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Wednesday, July 15, 2015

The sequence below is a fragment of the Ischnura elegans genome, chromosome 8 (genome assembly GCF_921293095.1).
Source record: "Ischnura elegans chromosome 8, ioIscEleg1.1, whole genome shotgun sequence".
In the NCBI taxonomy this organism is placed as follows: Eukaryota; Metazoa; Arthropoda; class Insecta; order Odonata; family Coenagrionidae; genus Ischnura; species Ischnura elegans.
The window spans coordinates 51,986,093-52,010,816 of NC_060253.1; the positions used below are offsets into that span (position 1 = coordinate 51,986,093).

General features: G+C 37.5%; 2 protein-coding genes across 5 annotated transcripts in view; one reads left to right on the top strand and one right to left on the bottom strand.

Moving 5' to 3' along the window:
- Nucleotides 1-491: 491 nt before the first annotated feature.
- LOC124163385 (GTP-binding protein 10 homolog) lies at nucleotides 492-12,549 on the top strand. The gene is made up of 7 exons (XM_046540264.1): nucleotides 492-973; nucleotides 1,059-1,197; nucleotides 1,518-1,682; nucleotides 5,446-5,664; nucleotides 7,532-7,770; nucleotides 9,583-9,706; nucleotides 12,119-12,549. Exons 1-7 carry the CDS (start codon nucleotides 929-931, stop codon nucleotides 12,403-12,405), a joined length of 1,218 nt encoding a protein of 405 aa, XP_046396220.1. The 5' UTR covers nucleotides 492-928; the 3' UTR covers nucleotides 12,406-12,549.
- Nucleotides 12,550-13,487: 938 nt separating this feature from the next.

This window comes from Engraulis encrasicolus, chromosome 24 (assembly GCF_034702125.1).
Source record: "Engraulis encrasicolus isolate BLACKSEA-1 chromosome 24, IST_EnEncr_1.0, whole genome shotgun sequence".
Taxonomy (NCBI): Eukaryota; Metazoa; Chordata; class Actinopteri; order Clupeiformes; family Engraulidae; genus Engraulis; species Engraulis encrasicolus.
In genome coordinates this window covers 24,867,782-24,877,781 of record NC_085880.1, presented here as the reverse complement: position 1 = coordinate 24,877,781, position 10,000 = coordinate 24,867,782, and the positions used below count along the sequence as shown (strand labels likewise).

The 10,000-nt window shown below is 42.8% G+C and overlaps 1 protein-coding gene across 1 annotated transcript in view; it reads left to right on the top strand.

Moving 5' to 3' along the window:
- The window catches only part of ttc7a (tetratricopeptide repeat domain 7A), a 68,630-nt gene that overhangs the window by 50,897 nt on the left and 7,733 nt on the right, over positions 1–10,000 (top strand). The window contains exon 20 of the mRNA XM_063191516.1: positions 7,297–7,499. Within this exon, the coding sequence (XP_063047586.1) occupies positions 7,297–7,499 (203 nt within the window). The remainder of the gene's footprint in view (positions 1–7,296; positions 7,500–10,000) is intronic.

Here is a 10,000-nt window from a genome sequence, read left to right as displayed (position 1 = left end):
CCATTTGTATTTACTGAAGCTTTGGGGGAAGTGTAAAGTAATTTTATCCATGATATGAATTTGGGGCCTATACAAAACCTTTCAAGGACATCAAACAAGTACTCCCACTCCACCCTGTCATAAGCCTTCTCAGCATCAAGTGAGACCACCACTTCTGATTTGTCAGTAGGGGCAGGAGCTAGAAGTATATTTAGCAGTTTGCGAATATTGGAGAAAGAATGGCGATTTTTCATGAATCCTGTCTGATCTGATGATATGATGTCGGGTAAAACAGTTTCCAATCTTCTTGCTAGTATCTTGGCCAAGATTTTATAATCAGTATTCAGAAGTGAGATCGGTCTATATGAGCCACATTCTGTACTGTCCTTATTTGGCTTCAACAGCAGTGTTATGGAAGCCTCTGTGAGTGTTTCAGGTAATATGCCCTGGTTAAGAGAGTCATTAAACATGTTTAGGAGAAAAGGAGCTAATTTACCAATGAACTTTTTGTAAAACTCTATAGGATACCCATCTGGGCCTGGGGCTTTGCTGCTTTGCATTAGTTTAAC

the power of the High Court in quashing a criminal proceeding or FIR or complaint in exercise of its inherent jurisdiction is distinct and different from the power given to a criminal court for compounding the offences under Section 320 of the Code. Inherent power is of wide plenitude with no statutory limitation but it has to be exercised in accord with the guideline engrafted in such power viz; (i) to secure the ends of justice or, (ii) to prevent abuse of the process of any Court. In what cases power to quash the criminal proceeding or complaint or F.I.R may be exercised where the offender and the victim have settled their dispute would depend on the facts and circumstances of each case and no category can be prescribed. However, before exercise of such power, the High Court must have due regard to the nature and gravity of the crime. Heinous and serious offences of mental depravity or offences like murder, rape, dacoity, etc. cannot be fittingly quashed even though the victim or victim’s family and the offender have settled the dispute. Such offences are not private in nature and have a serious impact on society. Similarly, any compromise between the victim and the offender in relation to the offences under special statutes like the Prevention of Corruption Act or the offences committed by public servants while working in that capacity, etc; cannot provide for any basis for quashing criminal proceedings involving such offences. But the criminal cases having overwhelmingly and pre-dominatingly civil flavour stand on a different footing for the purposes of quashing, particularly the offences arising from commercial, financial, mercantile, civil, partnership or such like transactions or the offences arising out of matrimony relating to dowry, etc. or the family disputes where the wrong is basically private or personal in nature and the parties have resolved their entire dispute. In this category of cases, the High Court may quash the criminal proceedings if in its view, because of the compromise between the offender and the victim, the possibility of conviction is remote and bleak and continuation of the criminal case would put accused to great oppression and prejudice and extreme injustice would be caused to him by not quashing the criminal case despite full and complete settlement and compromise with the victim. In other words, the High Court must consider whether it would be unfair or contrary to the interest of justice to continue with the criminal proceeding or continuation of the criminal proceeding would tantamount to abuse of process of law despite settlement and compromise between the victim and the wrongdoer and whether to secure the ends of justice, it is appropriate that the criminal case is put to an end and if the answer to the above question(s) is in the affirmative, the High Court shall be well within its jurisdiction to quash the criminal proceeding.” (emphasis added) When we apply the principles set down therein, it can be stated that when it comes to the question of compounding an offence under Sections 307, 294 and 34 IPC along with Sections 25 and 27 of the Arms Act, by no stretch of imagination, it can be held to be an offence as between the private parties simpliciter. Inasmuch as such offences will have a serious impact on the society at large, it runs beyond our comprehension to state that after the commission of such offence the parties involved have reached a settlement and, therefore, such settlement can be given a seal of approval by the Judicial Forum. In the circumstances, the High Court unfortunately having failed to appreciate the said legal position, the impugned order cannot be sustained. We are, therefore, convinced that in a situation where the private respondents herein are facing trial for offences under Sections 307, 294 read with 34 IPC as well as Sections 25 and 27 of the Arms Act, the cases pending trial before the Court in Criminal Case No.2602 of 2013, as the offences are definitely as against the society, the private respondents will have to necessarily face trial and come out unscathed by demonstrating their innocence. The impugned order is, therefore, set aside and the Trial Court is directed to proceed with the trial in accordance with law. With the above observations and directions, the appeal stands allowed.